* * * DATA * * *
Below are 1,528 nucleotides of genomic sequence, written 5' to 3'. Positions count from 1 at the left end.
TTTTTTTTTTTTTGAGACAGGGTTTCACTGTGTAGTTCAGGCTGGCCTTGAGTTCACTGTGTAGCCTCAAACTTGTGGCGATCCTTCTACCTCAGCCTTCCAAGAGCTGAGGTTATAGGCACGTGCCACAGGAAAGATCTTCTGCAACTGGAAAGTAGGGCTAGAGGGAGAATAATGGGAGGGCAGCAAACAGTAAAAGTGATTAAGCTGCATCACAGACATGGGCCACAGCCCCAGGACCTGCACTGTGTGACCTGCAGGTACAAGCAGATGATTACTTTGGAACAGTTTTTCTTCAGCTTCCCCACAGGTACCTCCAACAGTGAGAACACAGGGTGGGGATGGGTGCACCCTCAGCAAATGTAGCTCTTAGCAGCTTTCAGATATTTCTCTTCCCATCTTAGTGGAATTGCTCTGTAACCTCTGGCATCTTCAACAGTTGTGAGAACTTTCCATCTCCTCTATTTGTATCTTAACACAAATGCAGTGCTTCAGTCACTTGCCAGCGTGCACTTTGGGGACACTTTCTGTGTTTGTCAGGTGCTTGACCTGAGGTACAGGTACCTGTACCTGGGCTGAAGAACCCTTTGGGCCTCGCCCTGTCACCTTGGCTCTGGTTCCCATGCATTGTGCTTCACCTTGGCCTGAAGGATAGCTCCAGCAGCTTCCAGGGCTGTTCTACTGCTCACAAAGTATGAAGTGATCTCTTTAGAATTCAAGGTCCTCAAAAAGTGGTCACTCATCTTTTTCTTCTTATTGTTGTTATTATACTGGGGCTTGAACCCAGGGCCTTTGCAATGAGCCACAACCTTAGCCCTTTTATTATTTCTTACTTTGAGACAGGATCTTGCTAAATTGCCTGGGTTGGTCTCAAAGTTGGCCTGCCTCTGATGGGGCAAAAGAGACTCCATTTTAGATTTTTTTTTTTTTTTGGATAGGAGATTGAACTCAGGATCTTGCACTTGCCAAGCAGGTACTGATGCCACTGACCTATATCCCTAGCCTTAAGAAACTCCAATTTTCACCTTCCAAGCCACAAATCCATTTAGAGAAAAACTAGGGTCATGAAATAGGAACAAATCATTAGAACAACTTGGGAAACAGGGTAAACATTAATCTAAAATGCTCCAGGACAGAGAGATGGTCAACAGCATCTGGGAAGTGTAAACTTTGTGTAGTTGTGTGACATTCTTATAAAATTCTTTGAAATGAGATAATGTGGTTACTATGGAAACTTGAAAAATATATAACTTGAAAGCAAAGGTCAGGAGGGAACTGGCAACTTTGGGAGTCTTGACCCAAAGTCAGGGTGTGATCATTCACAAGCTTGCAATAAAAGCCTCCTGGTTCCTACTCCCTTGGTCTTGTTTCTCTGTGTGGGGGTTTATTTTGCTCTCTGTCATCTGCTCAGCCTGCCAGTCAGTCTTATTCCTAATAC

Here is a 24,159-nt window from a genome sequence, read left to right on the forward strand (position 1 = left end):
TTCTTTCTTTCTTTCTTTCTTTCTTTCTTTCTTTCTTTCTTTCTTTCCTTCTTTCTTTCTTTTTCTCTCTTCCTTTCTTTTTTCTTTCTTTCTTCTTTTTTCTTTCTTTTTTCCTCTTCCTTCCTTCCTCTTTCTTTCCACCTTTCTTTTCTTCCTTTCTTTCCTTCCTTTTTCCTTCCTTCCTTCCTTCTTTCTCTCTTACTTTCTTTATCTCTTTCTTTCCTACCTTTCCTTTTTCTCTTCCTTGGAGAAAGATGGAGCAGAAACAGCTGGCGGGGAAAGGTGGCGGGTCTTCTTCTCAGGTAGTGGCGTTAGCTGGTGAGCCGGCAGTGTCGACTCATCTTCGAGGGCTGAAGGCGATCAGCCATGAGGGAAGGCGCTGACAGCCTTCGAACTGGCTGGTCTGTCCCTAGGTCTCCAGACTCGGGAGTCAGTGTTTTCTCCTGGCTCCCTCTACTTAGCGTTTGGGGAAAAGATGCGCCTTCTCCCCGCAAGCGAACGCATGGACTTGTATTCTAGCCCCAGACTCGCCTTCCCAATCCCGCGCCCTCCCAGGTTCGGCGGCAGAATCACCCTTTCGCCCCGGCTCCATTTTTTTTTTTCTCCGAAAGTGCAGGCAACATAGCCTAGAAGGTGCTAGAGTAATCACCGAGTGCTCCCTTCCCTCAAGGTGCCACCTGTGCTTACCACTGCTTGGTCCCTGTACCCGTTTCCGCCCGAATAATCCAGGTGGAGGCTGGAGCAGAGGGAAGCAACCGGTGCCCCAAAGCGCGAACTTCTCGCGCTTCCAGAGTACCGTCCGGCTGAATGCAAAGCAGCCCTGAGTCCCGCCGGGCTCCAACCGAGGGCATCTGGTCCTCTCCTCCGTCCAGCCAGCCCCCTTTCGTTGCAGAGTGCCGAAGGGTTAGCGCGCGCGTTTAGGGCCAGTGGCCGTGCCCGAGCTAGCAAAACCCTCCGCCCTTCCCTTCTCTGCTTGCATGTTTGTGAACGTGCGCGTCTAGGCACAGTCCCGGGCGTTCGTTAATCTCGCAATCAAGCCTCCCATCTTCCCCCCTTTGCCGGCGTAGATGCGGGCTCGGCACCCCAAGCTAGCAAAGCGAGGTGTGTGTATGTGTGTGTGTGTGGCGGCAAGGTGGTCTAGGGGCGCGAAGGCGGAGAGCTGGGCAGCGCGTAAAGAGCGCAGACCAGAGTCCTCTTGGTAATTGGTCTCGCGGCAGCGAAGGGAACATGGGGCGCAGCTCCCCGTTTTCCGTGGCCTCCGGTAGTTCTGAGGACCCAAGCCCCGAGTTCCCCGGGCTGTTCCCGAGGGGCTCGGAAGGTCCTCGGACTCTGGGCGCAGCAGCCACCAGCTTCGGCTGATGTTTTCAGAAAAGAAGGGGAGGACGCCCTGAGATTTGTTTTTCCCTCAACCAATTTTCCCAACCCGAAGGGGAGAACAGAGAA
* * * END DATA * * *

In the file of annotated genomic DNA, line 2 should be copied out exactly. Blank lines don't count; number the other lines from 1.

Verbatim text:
TTTTTTTTTTTTTGAGACAGGGTTTCACTGTGTAGTTCAGGCTGGCCTTGAGTTCACTGTGTAGCCTCAAACTTGTGGCGATCCTTCTACCTCAGCCTTCCAAGAGCTGAGGTTATAGGCACGTGCCACAGGAAAGATCTTCTGCAACTGGAAAGTAGGGCTAGAGGGAGAATAATGGGAGGGCAGCAAACAGTAAAAGTGATTAAGCTGCATCACAGACATGGGCCACAGCCCCAGGACCTGCACTGTGTGACCTGCAGGTACAAGCAGATGATTACTTTGGAACAGTTTTTCTTCAGCTTCCCCACAGGTACCTCCAACAGTGAGAACACAGGGTGGGGATGGGTGCACCCTCAGCAAATGTAGCTCTTAGCAGCTTTCAGATATTTCTCTTCCCATCTTAGTGGAATTGCTCTGTAACCTCTGGCATCTTCAACAGTTGTGAGAACTTTCCATCTCCTCTATTTGTATCTTAACACAAATGCAGTGCTTCAGTCACTTGCCAGCGTGCACTTTGGGGACACTTTCTGTGTTTGTCAGGTGCTTGACCTGAGGTACAGGTACCTGTACCTGGGCTGAAGAACCCTTTGGGCCTCGCCCTGTCACCTTGGCTCTGGTTCCCATGCATTGTGCTTCACCTTGGCCTGAAGGATAGCTCCAGCAGCTTCCAGGGCTGTTCTACTGCTCACAAAGTATGAAGTGATCTCTTTAGAATTCAAGGTCCTCAAAAAGTGGTCACTCATCTTTTTCTTCTTATTGTTGTTATTATACTGGGGCTTGAACCCAGGGCCTTTGCAATGAGCCACAACCTTAGCCCTTTTATTATTTCTTACTTTGAGACAGGATCTTGCTAAATTGCCTGGGTTGGTCTCAAAGTTGGCCTGCCTCTGATGGGGCAAAAGAGACTCCATTTTAGATTTTTTTTTTTTTTTGGATAGGAGATTGAACTCAGGATCTTGCACTTGCCAAGCAGGTACTGATGCCACTGACCTATATCCCTAGCCTTAAGAAACTCCAATTTTCACCTTCCAAGCCACAAATCCATTTAGAGAAAAACTAGGGTCATGAAATAGGAACAAATCATTAGAACAACTTGGGAAACAGGGTAAACATTAATCTAAAATGCTCCAGGACAGAGAGATGGTCAACAGCATCTGGGAAGTGTAAACTTTGTGTAGTTGTGTGACATTCTTATAAAATTCTTTGAAATGAGATAATGTGGTTACTATGGAAACTTGAAAAATATATAACTTGAAAGCAAAGGTCAGGAGGGAACTGGCAACTTTGGGAGTCTTGACCCAAAGTCAGGGTGTGATCATTCACAAGCTTGCAATAAAAGCCTCCTGGTTCCTACTCCCTTGGTCTTGTTTCTCTGTGTGGGGGTTTATTTTGCTCTCTGTCATCTGCTCAGCCTGCCAGTCAGTCTTATTCCTAATAC